Immigrants don’t come to this country seeking assistance from the government. Many who say that either do not understand the human condition or fear immigration for other reasons. Instead, immigrants come here searching for freedom and the American dream, at the very heart of which lies the promise of upward mobility.

Government however foists welfare on immigrants and sees Hispanics as a prime target, and the Obama administration has been second to none in this area, going out of its way to tear down the inner pride and resolve to make it on their own that the vast majority of immigrants come with.

One of the worst examples of this — that we know of — was when the Obama administration was caught trying to entice Hispanics to go on food stamps by placing messages in Spanish-language radio advertisements that were made to sound like radio soap operas, or telenovelas.

In one of the USDA-produced soap operas, one of the protagonists said to a friend insisting that she sign up for food stamps, “I don’t need anyone’s help. My husband earns enough to take care of us.” Her friend mocks her, saying, “When are you going to learn?” Eventually the woman gives in and enrolls her family in food stamps.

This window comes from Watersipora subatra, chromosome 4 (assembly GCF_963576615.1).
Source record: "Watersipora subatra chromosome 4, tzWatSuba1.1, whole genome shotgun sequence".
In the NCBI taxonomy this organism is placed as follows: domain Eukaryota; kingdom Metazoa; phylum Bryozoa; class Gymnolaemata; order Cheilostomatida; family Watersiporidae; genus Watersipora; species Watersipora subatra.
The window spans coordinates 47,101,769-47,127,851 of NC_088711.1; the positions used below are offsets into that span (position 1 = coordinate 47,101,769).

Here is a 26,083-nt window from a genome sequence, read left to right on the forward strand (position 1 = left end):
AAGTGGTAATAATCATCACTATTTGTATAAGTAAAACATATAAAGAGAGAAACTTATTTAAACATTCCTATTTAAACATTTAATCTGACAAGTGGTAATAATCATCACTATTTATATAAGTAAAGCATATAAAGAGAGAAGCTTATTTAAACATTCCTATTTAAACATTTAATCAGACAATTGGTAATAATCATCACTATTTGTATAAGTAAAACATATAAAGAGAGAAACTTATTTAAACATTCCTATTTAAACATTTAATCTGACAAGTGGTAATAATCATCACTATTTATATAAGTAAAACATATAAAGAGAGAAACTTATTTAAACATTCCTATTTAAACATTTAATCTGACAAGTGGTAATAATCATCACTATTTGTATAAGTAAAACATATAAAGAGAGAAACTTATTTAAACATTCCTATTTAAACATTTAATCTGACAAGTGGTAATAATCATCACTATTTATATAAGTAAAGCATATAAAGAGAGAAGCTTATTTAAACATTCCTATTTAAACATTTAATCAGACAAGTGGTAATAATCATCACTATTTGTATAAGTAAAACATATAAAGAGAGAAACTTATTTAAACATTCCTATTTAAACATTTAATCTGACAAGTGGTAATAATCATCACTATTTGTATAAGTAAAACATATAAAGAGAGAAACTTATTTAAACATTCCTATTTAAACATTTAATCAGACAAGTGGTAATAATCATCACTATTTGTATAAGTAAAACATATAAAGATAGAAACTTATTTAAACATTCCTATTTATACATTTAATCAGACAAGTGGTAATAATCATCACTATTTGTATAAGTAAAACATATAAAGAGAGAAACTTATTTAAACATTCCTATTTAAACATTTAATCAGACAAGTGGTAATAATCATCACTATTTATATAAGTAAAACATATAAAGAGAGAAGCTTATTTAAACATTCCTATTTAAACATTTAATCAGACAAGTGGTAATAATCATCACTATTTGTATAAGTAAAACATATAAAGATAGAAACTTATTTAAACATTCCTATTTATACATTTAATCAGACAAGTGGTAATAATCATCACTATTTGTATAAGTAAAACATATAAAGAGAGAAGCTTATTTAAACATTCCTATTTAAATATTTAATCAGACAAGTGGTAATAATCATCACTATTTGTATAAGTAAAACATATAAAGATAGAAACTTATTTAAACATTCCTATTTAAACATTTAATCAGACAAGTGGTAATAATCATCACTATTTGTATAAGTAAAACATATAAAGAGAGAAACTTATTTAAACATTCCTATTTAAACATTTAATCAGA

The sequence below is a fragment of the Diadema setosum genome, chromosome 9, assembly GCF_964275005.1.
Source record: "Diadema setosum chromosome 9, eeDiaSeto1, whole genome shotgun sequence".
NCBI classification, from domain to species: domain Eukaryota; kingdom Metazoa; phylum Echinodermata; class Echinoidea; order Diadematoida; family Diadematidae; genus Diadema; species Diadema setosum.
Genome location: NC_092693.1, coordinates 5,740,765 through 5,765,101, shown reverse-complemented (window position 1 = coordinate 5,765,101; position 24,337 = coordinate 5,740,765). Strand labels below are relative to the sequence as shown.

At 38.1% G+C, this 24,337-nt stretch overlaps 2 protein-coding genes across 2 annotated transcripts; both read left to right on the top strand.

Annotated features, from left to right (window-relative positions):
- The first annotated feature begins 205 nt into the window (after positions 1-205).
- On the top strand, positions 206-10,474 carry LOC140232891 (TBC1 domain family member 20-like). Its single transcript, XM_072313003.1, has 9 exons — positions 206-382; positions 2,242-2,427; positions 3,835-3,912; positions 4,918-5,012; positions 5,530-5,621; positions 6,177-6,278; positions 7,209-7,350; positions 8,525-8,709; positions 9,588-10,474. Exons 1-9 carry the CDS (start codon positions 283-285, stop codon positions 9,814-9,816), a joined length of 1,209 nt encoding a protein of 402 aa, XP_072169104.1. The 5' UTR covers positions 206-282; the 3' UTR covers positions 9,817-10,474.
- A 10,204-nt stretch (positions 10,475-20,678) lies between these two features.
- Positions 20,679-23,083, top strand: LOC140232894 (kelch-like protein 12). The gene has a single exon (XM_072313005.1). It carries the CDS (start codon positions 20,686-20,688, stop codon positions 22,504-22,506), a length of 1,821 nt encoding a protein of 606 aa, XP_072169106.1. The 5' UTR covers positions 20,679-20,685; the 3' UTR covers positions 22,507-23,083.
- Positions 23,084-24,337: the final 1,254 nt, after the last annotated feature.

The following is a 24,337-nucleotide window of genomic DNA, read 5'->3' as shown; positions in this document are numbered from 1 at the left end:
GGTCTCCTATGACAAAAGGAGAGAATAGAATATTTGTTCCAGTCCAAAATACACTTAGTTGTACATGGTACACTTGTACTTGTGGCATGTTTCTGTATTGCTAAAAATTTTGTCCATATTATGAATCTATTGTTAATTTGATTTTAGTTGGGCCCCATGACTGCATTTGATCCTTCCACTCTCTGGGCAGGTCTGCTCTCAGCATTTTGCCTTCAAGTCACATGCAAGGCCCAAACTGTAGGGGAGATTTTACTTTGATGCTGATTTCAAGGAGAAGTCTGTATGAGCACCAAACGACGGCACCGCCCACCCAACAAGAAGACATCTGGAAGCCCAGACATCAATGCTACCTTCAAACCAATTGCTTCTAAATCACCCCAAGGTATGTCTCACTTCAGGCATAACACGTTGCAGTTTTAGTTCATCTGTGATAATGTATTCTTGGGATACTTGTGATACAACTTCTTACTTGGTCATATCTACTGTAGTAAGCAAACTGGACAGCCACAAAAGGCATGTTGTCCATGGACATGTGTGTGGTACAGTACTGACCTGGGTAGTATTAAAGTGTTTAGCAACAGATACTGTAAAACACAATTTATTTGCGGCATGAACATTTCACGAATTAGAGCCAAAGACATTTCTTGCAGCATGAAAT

And who can forget Obamacare Girl, the poor woman whose face adorned the snake-bitten website of the Affordable Care Act until it was mercifully taken down? If she looked vaguely Hispanic to many of us it is because she was a model from Colombia who immigrated to this country legally. She teared up recounting her experience on ABC News.

But we know why the Obama administration chose a Hispanic face for the program. At last count, Hispanics were not signing up for Obamacare in great numbers, but the administration won’t give up. Up on the HHS website one can find this:

For Latinos, like other racial and ethnic minorities, the law will address inequities and increase access to quality, affordable health coverage, invest in prevention and wellness, and give individuals and families more control over their care.